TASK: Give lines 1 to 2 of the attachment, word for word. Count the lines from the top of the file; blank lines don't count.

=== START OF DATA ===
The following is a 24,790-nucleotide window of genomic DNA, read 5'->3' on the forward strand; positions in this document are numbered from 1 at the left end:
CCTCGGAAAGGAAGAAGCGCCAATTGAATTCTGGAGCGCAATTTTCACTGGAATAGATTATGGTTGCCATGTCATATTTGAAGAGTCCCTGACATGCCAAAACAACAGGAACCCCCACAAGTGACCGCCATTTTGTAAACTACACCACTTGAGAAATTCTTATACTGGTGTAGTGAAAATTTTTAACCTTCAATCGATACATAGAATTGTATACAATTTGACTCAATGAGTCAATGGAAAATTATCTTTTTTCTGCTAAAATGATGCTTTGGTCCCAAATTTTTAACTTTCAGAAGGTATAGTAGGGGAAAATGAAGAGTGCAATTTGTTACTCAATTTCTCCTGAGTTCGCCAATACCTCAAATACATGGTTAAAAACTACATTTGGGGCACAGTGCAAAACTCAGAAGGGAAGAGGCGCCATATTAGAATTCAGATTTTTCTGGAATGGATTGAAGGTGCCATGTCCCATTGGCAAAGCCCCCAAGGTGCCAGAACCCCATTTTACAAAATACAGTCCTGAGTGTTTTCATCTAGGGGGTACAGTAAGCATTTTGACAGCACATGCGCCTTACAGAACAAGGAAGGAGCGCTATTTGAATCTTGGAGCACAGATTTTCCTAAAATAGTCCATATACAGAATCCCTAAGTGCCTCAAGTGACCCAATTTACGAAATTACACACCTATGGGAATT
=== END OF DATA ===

The following is a 24,790-nucleotide window of genomic DNA, read 5'->3' on the forward strand; positions in this document are numbered from 1 at the left end:
CCTCGGAAAGGAAGAAGCGCCAATTGAATTCTGGAGCGCAATTTTCACTGGAATAGATTATGGTTGCCATGTCATATTTGAAGAGTCCCTGACATGCCAAAACAACAGGAACCCCCACAAGTGACCGCCATTTTGTAAACTACACCACTTGAGAAATTCTTATACTGGTGTAGTGAAAATTTTTAACCTTCAATCGATACATAGAATTGTATACAATTTGACTCAATGAGTCAATGGAAAATTATCTTTTTTCTGCTAAAATGATGCTTTGGTCCCAAATTTTTAACTTTCAGAAGGTATAGTAGGGGAAAATGAAGAGTGCAATTTGTTACTCAATTTCTCCTGAGTTCGCCAATACCTCAAATACATGGTTAAAAACTACATTTGGGGCACAGTGCAAAACTCAGAAGGGAAGAGGCGCCATATTAGAATTCAGATTTTTCTGGAATGGATTGAAGGTGCCATGTCCCATTGGCAAAGCCCCCAAGGTGCCAGAACCCCATTTTACAAAATACAGTCCTGAGTGTTTTCATCTAGGGGGTACAGTAAGCATTTTGACAGCACATGCGCCTTACAGAACAAGGAAGGAGCGCTATTTGAATCTTGGAGCACAGATTTTCCTAAAATAGTCCATATACAGAATCCCTAAGTGCCTCAAGTGACCCAATTTACGAAATTACACACCTATGGGAATT